The key step was when we met with Leica in August 2004 and decided that ACM would acquire 27.4% of Leica. We figured we would study the company for one year. But then, how do the Americans say… ‘Oh boy, were we wrong.’  Suddenly everything collapsed at Leica. Management, financing, etc.

By 2005 it was a mess. My two other brothers, C and M, said, ‘What did you do with our money?’

I said, ‘I still believe we have the right strategy. We entered rather inexpensively and were able to get through the refinancing of additional shares at reasonable rates. With the right strategy and the right management, in the end we will create more value than what it is today.’

My brothers said, “you destroyed our money, in what kind of mess did you get us…” And so on.

I guess they were not happy.

It can happen in any family. So I said, “I’m responsible for it, I’ll take it.’ And that was the start of dividing our shares of ACM.

Were you interested in photography or Leica cameras before that?

I learned how to take pictures like a good German boy getting his first camera. When I was young, I got a camera from a photo store along with specific instructions on exactly how to take the pictures: for example, cloudy bright is f/8 at 1/125 th second exposure. It was a very weird camera. I still have it today. It was a Penti from Pentacon Optische Werke in Dresden. It was produced in the German Democratic Republic (East Germany) with an awful lens. But I learned to shoot.

In my last year at university, I had a girlfriend who was enrolled in a 3-year program as a photographer’s apprentice.  She was into photography, definitely. And this is a fascinating story. In the second year of her apprenticeship, she came home and showed me a camera. She held it carefully and said in a reverential tone, “Look what I’ve got.”

I said, “Well…it looks like a camera.”

And she said, “No, no…look carefully at what I have here.”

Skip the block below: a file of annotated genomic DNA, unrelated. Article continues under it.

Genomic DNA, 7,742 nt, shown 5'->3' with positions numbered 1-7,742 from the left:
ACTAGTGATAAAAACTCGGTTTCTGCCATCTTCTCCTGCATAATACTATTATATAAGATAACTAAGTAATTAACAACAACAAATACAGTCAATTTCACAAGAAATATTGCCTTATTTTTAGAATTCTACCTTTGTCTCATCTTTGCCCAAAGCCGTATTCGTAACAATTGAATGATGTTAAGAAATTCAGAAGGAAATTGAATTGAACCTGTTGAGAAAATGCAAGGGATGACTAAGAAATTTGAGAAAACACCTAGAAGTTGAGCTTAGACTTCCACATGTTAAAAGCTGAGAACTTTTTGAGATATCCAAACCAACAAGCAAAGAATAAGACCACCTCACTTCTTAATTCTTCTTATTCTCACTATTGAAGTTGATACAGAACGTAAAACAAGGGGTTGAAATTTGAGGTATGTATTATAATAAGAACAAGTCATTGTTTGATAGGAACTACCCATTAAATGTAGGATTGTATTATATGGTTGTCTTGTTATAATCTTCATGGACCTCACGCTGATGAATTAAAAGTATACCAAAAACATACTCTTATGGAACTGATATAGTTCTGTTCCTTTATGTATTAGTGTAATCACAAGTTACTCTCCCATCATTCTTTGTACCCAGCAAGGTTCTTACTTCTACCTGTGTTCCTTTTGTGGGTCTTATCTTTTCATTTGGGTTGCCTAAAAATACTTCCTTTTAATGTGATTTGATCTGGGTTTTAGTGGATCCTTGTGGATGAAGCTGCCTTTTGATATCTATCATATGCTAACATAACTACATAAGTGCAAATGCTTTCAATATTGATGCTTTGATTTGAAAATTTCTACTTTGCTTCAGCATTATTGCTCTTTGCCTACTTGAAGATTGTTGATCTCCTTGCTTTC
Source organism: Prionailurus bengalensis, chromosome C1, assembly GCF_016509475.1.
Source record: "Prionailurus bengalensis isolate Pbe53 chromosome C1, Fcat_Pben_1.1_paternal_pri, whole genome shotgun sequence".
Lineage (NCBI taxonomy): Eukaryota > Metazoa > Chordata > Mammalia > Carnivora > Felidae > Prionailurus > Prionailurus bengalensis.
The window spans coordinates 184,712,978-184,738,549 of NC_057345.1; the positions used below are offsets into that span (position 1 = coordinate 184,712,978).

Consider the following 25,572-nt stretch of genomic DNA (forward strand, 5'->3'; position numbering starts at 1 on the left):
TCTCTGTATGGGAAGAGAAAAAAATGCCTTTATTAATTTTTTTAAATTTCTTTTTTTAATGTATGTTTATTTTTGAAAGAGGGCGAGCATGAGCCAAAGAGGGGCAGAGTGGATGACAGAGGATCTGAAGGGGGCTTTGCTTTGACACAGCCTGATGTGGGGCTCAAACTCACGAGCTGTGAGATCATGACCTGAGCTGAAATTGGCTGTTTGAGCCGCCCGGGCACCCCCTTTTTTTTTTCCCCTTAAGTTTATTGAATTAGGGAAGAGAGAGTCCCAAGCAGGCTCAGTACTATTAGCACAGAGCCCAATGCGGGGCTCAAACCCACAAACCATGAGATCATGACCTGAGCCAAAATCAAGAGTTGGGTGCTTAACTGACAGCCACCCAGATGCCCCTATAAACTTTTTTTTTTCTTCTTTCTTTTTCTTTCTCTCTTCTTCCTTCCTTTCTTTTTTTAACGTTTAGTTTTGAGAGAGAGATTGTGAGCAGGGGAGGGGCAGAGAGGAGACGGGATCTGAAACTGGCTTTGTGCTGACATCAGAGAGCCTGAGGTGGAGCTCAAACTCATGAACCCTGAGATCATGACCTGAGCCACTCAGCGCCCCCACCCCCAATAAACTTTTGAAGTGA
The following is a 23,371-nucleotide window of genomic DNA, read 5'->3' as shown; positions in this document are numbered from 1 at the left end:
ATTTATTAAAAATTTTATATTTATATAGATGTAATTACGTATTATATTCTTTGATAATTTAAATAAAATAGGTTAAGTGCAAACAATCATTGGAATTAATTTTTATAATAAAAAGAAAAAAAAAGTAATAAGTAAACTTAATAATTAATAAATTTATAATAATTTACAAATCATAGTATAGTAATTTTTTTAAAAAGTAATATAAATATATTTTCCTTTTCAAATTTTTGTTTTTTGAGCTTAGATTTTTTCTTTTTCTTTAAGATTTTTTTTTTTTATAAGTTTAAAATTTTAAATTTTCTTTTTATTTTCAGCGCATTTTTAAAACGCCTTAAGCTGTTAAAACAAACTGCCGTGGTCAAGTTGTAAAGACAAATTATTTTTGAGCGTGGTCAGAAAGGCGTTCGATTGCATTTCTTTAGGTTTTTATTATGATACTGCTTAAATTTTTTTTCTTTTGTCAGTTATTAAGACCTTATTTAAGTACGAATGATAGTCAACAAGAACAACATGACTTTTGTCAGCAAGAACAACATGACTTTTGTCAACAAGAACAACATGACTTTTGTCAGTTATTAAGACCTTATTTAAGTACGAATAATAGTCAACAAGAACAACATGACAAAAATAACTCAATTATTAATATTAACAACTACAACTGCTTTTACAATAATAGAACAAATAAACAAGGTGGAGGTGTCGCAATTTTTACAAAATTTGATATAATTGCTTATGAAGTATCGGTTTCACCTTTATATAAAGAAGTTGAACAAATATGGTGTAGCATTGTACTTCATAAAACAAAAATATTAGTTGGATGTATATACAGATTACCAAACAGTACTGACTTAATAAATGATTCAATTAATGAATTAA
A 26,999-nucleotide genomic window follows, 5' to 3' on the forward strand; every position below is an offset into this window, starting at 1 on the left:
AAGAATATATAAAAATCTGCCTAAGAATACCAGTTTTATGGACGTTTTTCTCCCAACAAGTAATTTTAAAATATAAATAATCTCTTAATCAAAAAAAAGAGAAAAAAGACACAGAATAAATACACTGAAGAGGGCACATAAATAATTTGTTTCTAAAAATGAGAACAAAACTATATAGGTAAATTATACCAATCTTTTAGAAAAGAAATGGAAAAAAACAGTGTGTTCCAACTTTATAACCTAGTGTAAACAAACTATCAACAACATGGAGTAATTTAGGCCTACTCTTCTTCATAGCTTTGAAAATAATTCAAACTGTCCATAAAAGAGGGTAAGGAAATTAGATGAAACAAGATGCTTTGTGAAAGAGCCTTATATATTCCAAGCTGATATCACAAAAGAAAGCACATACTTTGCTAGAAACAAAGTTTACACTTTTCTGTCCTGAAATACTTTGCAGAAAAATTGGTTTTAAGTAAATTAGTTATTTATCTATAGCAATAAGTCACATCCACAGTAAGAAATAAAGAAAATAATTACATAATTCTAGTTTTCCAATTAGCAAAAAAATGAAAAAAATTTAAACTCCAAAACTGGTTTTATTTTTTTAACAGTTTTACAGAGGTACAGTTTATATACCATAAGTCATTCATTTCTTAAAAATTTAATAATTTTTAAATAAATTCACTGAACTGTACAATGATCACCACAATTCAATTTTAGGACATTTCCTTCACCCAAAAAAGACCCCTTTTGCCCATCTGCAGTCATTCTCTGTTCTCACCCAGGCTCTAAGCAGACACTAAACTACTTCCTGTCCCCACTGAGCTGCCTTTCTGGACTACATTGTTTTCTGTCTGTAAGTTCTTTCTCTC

I said, “It’s still a camera.”

“Not exactly. It’s a Leica.”

I said, “So what.”

She looked at me, probably thinking, what kind of nincompoop is this?

She had bought her Leica camera with the money she had saved and I reacted like a fool. Half a year later, our relationship was over. I never forgot the name “Leica.”

I came back to cameras via the digital world. In 1999 I bought my first digital Canon. I bought it at a Staples in Massachusetts. That told a story in itself, because formerly you went to a specialized photo dealer. Now you could go to a big box office supply store. At this time I was doing a website for one of the companies I had invested in. Now it was suddenly so easy to shoot a picture, edit  it and whoosh—upload it. That’s how I came back to photography.

In 2004 we bought into Leica. In 2005 we had this family crisis and we cut our inheritance in thirds…

This must have been stressful.

I’ve never been scared in my life. Being scared doesn’t help. I don’t think I was stressed. I was under pressure, but when I’m under pressure I take half a day off and think about strategy. This usually works.

In 2005 you could definitely have said that I was under stress but I was focused on what had to be done. It was a tricky situation because I think our chairman of the Leica supervisory board didn’t understand much about digital and didn’t consider it. He had been running Leica since 1996. He was a great guy, but he loved analog photography. Maybe he also really liked Leica’s campaign at Photokina ‘I am a film dinosaur.’ So I thought it was time to replace him and reorganize management.

Our team worked continuously on various projects.  After showing in 2006 the digital Leica M8, we were able to show a complete new product roadmap in 2009 and this was the key element of our success nowadays. In the last year we financed everything from our cash flow and paid back our loans.

Sounds like you’re enjoying this.

I’m already thinking of the strategy for the next 3-4 years. We cannot do it alone. We now have a partner, but we are still the majority. We are committed. I call this Stage 2, the roll-out of Leica as a worldwide brand, because we’re not available in a lot of markets. We’re not available in parts of Russia, Emirates, India, we only have 1 store in Latin America, and so on.

We are planning a concept is called Super Store. The slogan is, “Where the picture comes alive.” And we’ll show more than cameras. The idea is to have 10 to 12 Super Stores worldwide. It will have exhibition space, a studio, it will be the next step.

We will break ground in 2012 for a new building to move Leica back to Wetzlar from Solms. It will be in Leitz Park, next to our other companies.